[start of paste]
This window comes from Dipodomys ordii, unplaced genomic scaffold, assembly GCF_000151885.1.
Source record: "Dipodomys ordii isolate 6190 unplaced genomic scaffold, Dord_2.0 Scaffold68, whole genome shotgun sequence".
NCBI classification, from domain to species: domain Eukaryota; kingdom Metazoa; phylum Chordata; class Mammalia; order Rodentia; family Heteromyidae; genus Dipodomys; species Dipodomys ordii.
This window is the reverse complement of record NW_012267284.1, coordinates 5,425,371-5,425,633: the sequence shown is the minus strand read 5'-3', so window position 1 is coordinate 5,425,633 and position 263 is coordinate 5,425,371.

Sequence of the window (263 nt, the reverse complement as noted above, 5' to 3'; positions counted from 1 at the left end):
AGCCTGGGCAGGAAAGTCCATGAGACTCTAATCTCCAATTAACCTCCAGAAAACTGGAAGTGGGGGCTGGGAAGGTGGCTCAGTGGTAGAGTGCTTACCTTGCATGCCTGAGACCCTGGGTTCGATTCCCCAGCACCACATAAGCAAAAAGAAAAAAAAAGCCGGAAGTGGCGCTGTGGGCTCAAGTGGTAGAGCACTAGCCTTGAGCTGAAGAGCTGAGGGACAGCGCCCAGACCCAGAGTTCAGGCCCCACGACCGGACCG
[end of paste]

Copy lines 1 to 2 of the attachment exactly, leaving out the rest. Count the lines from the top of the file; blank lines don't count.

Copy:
This window comes from Dipodomys ordii, unplaced genomic scaffold, assembly GCF_000151885.1.
Source record: "Dipodomys ordii isolate 6190 unplaced genomic scaffold, Dord_2.0 Scaffold68, whole genome shotgun sequence".